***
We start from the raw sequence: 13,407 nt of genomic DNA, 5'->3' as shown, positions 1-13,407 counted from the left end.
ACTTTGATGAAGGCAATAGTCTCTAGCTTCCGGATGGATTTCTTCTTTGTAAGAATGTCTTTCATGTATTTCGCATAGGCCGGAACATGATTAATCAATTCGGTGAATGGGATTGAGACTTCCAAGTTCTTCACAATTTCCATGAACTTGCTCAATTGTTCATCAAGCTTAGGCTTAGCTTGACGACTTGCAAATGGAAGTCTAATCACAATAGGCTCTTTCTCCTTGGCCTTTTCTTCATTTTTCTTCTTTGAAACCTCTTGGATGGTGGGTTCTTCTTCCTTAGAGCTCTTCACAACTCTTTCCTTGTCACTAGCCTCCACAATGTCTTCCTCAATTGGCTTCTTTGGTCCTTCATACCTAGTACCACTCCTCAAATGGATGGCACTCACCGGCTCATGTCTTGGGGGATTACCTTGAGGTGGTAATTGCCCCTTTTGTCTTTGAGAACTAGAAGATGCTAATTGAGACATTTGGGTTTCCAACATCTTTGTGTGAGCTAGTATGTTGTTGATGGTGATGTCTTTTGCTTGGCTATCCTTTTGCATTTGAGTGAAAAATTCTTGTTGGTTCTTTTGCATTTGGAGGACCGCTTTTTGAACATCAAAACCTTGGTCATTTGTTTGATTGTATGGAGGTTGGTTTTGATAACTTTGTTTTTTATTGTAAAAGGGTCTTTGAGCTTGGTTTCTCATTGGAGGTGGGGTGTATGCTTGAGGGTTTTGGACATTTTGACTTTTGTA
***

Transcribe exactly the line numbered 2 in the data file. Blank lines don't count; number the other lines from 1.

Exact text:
ACTTTGATGAAGGCAATAGTCTCTAGCTTCCGGATGGATTTCTTCTTTGTAAGAATGTCTTTCATGTATTTCGCATAGGCCGGAACATGATTAATCAATTCGGTGAATGGGATTGAGACTTCCAAGTTCTTCACAATTTCCATGAACTTGCTCAATTGTTCATCAAGCTTAGGCTTAGCTTGACGACTTGCAAATGGAAGTCTAATCACAATAGGCTCTTTCTCCTTGGCCTTTTCTTCATTTTTCTTCTTTGAAACCTCTTGGATGGTGGGTTCTTCTTCCTTAGAGCTCTTCACAACTCTTTCCTTGTCACTAGCCTCCACAATGTCTTCCTCAATTGGCTTCTTTGGTCCTTCATACCTAGTACCACTCCTCAAATGGATGGCACTCACCGGCTCATGTCTTGGGGGATTACCTTGAGGTGGTAATTGCCCCTTTTGTCTTTGAGAACTAGAAGATGCTAATTGAGACATTTGGGTTTCCAACATCTTTGTGTGAGCTAGTATGTTGTTGATGGTGATGTCTTTTGCTTGGCTATCCTTTTGCATTTGAGTGAAAAATTCTTGTTGGTTCTTTTGCATTTGGAGGACCGCTTTTTGAACATCAAAACCTTGGTCATTTGTTTGATTGTATGGAGGTTGGTTTTGATAACTTTGTTTTTTATTGTAAAAGGGTCTTTGAGCTTGGTTTCTCATTGGAGGTGGGGTGTATGCTTGAGGGTTTTGGACATTTTGACTTTTGTA